Outstanding Innovation in Therapeutics & Diagnostics: Mohamed Naguib, MD & Joe Foss, MD, Anesthesiology Institute
Mohamed Naguib, MD, and Joe Foss, MD, of the Anesthesiology Institute are moving forward in the development of a novel compound NTRX-07 that is targeting Alzheimer's disease and chronic neuropathic pain. The compound is being commercialized through Cleveland Clinic startup NeuroTherapia. NTRX-07 has potential for treating a diverse range of diseases by binding “microglia," or central nervous system (CNS) immune cells and controlling inflammation in the CNS. After securing more than $3.5M in funding from the Cleveland Clinic and external parties in 2015 that allowed them to hit key milestones, including the expansion of production of the compound and the commencement of preclinical studies, Drs. Naguib and Foss, are currently seeking additional funding that can advance the technology into human trials.
Outstanding Innovation in Delivery Solutions: Jill Byrne, RN, Nursing Institute
Jill Byrne, RN, first conceptualized and developed a vest that could keep a surgeon cool and comfortable during procedures in 2010. After years of work developing and optimizing the “Surgical Cooling Vest” in her home for the benefit of her own surgeons, her invention has found a commercial pathway. In 2016, Byrne and CCI executed an agreement with a manufacturer to build and evaluate the vest. The evaluation was completed in April, and the novel vest continues to receive positive reviews.
Young Innovator Award: Mohamed Abazeed, MD, Taussig Cancer Institute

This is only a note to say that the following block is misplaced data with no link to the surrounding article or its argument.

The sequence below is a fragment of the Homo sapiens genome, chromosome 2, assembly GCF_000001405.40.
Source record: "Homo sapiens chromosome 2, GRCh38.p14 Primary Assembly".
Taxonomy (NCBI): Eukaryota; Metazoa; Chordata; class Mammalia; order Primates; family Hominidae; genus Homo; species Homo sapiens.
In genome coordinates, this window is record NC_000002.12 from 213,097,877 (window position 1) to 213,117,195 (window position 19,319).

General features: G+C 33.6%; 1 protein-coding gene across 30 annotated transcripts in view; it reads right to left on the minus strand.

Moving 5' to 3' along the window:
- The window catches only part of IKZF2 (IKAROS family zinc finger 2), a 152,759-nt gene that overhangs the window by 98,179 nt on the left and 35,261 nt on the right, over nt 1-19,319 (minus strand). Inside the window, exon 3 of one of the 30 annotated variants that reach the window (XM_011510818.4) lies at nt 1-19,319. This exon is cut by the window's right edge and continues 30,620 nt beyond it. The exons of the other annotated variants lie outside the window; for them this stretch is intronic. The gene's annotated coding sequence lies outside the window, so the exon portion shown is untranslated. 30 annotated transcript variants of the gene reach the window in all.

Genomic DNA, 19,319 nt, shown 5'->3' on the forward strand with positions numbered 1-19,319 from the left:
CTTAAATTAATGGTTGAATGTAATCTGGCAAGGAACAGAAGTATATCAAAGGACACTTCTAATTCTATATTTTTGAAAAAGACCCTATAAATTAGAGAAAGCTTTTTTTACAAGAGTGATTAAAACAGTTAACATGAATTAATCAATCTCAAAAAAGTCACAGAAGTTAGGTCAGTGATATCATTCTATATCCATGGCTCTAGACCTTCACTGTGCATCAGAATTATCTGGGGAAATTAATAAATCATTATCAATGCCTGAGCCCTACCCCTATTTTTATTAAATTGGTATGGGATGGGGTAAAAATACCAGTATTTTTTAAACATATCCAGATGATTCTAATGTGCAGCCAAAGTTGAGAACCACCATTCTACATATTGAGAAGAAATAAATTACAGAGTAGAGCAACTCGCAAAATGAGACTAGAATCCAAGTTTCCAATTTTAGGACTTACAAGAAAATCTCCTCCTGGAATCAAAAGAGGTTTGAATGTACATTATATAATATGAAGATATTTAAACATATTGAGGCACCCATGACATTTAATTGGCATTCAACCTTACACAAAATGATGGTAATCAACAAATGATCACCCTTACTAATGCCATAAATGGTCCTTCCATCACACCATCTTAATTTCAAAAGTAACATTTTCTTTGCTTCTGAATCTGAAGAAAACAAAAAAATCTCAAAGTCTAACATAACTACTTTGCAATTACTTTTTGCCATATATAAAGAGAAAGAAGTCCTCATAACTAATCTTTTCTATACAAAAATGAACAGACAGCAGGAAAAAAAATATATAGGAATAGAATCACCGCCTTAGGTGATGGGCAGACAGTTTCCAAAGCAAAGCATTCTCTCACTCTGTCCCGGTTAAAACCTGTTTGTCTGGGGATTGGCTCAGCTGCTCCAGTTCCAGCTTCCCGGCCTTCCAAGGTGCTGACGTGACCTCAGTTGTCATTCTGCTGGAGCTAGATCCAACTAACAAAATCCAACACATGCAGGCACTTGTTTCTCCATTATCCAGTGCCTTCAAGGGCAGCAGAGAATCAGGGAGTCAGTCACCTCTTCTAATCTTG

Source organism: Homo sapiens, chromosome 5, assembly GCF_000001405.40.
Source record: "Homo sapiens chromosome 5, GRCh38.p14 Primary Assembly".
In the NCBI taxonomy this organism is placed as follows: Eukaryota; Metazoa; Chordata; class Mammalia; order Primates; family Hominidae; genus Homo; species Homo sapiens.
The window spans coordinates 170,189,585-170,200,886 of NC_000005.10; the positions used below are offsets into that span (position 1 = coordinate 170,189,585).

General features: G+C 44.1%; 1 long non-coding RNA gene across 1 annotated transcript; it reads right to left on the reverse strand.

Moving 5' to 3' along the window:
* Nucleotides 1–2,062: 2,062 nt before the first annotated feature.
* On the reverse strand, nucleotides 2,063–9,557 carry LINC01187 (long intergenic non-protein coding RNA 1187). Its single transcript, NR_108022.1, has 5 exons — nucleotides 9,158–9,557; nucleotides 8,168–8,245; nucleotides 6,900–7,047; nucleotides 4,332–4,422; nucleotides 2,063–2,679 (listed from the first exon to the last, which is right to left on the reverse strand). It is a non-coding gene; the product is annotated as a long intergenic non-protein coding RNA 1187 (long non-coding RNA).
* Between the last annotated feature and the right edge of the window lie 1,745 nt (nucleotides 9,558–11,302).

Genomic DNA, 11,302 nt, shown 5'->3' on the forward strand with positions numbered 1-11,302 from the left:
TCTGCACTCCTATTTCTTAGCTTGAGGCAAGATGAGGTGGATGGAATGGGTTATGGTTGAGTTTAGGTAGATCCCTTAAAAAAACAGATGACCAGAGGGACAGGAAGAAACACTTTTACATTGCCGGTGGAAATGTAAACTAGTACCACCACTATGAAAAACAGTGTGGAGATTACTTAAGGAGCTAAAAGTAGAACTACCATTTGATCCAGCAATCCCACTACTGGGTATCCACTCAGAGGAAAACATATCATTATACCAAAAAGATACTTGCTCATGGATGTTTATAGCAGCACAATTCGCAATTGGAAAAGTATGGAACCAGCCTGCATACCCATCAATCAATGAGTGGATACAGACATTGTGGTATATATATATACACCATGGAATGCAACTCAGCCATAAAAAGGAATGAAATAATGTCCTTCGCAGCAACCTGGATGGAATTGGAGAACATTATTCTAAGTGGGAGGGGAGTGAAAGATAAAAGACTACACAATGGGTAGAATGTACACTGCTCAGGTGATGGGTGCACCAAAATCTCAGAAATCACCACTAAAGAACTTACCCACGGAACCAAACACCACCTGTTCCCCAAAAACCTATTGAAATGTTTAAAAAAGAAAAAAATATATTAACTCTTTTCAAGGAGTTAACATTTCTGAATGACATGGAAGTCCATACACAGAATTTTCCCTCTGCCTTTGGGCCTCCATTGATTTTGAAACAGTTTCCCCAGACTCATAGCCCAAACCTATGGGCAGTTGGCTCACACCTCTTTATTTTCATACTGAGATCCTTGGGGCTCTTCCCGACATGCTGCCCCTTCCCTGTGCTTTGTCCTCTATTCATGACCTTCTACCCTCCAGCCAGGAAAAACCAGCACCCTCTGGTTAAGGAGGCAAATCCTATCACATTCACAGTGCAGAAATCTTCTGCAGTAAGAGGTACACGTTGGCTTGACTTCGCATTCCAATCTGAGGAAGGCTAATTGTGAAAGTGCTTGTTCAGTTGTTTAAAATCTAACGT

Mohamed Abazeed, MD, PhD, of the Taussig Cancer Institute is truly at the cutting edge of medicine. His work focuses on the identification of genetic markers in cancer patients that will steer them to the right treatment. Dr. Abazeed is also looking at modifying existing treatments to enhance their function and activity. His work is attracting serious attention from some of the biggest pharma companies in the world, and he has been an enthusiastic partner with CCI.
Lifetime Achievement Award: Ed Benzel, MD, Neurolgical Institute
The award of the evening was given to Dr. Ed Benzel for his numerous advancements in neurosurgery and concussions over his tremendous career at Cleveland Clinic. Specific technologies include advanced screw and plate designs for disc replacement surgery, and a mouthguard that measures the impact of head injuries. Portfolio companies based on his technology include AxioMed, Merlot OrthopediX, and Prevent Biometrics. Dr. Benzel was described as an innovator that selflessly strives every day to improve the way we treat patients, whether through diagnosis, surgery, or compassion. In his remarks, Benzel spoke of the importance of not only innovating at an individual level, but also to empower others to innovate.
“Innovation is not an easy thing to just pick up and do,” said Benzel. “It requires a new frame of mind that needs to be instilled in your everyday activities. Rather than get frustrated by gaps in patient care, I encourage my teams to see them as opportunities to develop a solution.”